In 2012, when St. Joseph’s University opened a multi-million-dollar addition to its library, a highlight was the new reading room: a comfortable, inviting space with two-story-high ceilings and large windows along one wall. Sounds like an ideal, even inspirational space for studying, doesn’t it? How surprised would you be to learn that, right now, Villanova University has a similar reading room? Falvey Hall’s reading room features a two-story-high arched ceiling and enormous windows along not one but two walls that flood the room with natural light.
I joined Falvey Memorial Library’s staff in 2002; at that time the room was a staff-only space used to store the VHS tape and DVD collections as well as microfilm and microfiche. It also housed the Mathematics Learning Resource Center. Whenever I brought a new student-employee through there, each one would have the same reaction: we’ve got to make this place a reading room again.
In 1949, when our current Falvey Hall opened as the Villanova College Library, The Villanovan described the reading room as follows: “The reading room, the largest room in the structure, occupies the entire two floors of the north wing. Book racks line the walls at about shoulder level, and long blond-oak tables with matching chairs are arranged in the room.” “Curtained windows, almost from the floor to the ceiling filled this room with homey warmth” (“A Century of Progress” The Villanovan, Feb. 15, 1949, p. 3). How did such a wonderful resource for students become unused and forgotten?
Less than two decades after its opening in 1949, the Villanova College Library had become inadequate to meet the needs of a growing University and its expanding student body. Villanova built a new library, Falvey Memorial Library, which opened in 1968. This new facility included a reserve room. Filled with tables and chairs, and intended for quiet study, this one-story room on the new library’s ground level served as a replacement for the former library’s reading room.
(The Rev. Dennis Gallagher, OSA, PhD, University archivist, provided the information in the following paragraph.)
Also at this time, the University had been providing a graduate program in library science, and, the Library Science Department had occupied the Villanova College Library’s second floor. After the new library opened, the Library Science Department moved into the Villanova College Library’s first floor, including the reading room. “On September 21, 1974, the dedication of the Eastern Area Branch Library Examination Center took place. This collection was located in the … reading room for several years. After the Examination Center moved, the room was used for the professional collection of the Library Science Department, including children’s literature, reference resources and other materials. [In the] late 1980s, microfilm, microfiche, film, slides, VHS tapes and DVD collections were housed in that area. Early in the 1990s when the Library Science program was terminated, [additional reading-room] space was allocated to the Mathematics Learning Resource Center,” according to Father Gallagher.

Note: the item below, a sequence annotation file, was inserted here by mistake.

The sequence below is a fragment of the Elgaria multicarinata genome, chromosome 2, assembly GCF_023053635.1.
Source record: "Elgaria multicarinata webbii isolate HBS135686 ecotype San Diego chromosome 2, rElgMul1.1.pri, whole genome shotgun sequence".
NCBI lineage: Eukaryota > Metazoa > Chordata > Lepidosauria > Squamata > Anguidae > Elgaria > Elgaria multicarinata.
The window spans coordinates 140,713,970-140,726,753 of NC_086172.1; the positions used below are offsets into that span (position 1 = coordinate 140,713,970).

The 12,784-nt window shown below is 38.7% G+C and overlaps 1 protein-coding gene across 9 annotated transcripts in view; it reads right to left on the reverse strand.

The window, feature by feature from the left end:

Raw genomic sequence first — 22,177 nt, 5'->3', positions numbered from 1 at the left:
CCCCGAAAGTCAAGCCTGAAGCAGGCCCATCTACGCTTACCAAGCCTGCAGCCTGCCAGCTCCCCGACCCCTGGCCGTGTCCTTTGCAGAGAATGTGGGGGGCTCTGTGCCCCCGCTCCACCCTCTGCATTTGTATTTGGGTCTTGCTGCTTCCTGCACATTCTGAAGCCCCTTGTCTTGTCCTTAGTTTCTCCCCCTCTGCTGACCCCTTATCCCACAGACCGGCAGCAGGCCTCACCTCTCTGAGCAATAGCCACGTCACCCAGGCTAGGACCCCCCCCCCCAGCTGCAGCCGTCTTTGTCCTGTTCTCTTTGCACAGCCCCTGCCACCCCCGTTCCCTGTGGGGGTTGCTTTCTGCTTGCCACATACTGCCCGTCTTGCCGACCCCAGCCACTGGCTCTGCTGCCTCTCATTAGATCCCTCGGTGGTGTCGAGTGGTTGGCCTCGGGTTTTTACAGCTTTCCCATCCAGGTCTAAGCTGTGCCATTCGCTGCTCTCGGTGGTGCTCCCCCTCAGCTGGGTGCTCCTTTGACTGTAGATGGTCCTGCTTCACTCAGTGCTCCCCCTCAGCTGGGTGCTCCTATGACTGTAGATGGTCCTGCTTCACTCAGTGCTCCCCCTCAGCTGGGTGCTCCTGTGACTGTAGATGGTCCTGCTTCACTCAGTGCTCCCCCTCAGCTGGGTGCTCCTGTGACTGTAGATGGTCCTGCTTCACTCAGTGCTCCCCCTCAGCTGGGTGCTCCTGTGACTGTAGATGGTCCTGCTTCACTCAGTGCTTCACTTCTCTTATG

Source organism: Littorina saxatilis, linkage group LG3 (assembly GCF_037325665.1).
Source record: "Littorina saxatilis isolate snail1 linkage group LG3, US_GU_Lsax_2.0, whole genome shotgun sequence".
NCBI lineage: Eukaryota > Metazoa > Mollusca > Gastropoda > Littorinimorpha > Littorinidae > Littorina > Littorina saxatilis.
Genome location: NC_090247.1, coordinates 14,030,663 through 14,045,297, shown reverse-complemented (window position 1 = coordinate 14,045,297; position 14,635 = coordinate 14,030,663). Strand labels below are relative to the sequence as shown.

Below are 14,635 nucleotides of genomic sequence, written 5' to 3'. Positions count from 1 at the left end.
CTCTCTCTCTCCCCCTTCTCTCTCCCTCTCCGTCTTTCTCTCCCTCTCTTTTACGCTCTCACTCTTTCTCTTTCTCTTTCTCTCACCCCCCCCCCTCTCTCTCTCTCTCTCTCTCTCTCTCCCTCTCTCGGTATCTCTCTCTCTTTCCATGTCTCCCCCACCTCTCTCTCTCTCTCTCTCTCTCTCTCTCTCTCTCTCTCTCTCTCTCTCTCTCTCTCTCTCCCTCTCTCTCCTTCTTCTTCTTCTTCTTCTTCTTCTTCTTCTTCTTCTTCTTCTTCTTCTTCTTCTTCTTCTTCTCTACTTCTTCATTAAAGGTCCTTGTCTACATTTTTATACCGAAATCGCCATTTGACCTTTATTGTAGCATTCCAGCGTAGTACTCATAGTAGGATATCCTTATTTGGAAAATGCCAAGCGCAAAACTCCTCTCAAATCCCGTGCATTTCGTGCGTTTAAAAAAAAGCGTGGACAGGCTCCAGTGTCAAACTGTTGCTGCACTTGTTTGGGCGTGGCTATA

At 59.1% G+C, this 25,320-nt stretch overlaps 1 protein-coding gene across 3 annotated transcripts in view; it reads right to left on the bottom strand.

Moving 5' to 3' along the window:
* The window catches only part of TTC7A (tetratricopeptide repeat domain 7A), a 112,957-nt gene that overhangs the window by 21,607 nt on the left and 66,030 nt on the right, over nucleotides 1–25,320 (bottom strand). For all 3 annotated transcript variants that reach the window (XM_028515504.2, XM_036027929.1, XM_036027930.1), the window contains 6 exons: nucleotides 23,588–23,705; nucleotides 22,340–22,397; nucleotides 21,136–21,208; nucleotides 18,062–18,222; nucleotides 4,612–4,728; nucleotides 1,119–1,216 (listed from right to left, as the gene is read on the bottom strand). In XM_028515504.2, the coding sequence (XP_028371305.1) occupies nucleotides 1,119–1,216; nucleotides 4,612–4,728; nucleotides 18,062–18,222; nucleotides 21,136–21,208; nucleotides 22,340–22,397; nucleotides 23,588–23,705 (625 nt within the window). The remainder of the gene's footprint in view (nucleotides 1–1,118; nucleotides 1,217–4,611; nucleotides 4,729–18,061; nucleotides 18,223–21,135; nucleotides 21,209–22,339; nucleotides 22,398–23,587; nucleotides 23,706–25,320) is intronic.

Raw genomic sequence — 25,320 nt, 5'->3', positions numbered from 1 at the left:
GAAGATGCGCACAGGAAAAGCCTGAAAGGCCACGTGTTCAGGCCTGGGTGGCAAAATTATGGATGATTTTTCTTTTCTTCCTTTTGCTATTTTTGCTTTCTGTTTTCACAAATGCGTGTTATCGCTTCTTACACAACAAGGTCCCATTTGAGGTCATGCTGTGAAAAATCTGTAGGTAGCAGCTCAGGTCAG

In 2004, renovations to Falvey Memorial Library’s first and ground floors eliminated the reserve room: a study space in the library in which quiet was actively enforced.
By this point, restoring the former reading room in Falvey Hall seemed to be a dim prospect until 2010, when the new Villanova Law Library opened, vacating Garey Hall, its previous site. Falvey moved its print collection of bound periodicals—100,000 volumes—to remote storage in Garey Hall. The freed-up space in Falvey allowed other shifts in library collections and offices, like a picture-slide puzzle, which eventually allowed for the Library to transform its second floor, in 2011, into the Learning Commons.
As part of this transformation, the microfilm, microfiche, 16mm film, slides, VHS tapes and DVD collections that had occupied Falvey Hall’s reading room since the late 1980s—even the Mathematics Learning Resource Center—were relocated, thus emptying the reading room and making it available to be restored to its original purpose.
Even more unexpected than the reading room’s restoration, however, is the restoration of a 12 by 19 feet painting, which has hung on a reading room wall for over 50 years. Pietro da Cortona’s “Triumph of David,” University staff have discovered, is more rare and valuable than previously thought. The painting’s unusual size requires that it be restored in the reading room, but that’s another story.
Come to the reading room and become inspired by this majestic study space, by its connection to Villanova history, by its rare painting, and by the story of David and Goliath. The reading room will open for 24/7 quiet study beginning at 5:00 p.m. on Thursday, Oct. 24.
Gerald Dierkes is an information services specialist for the Information and Research Assistance team, senior copyeditor for the Communication and Service Promotion team, and a liaison to the Department of Theater. Top photo by Alice Bampton. Middle photo courtesy of University Archives. Bottom photo courtesy of University Communications.
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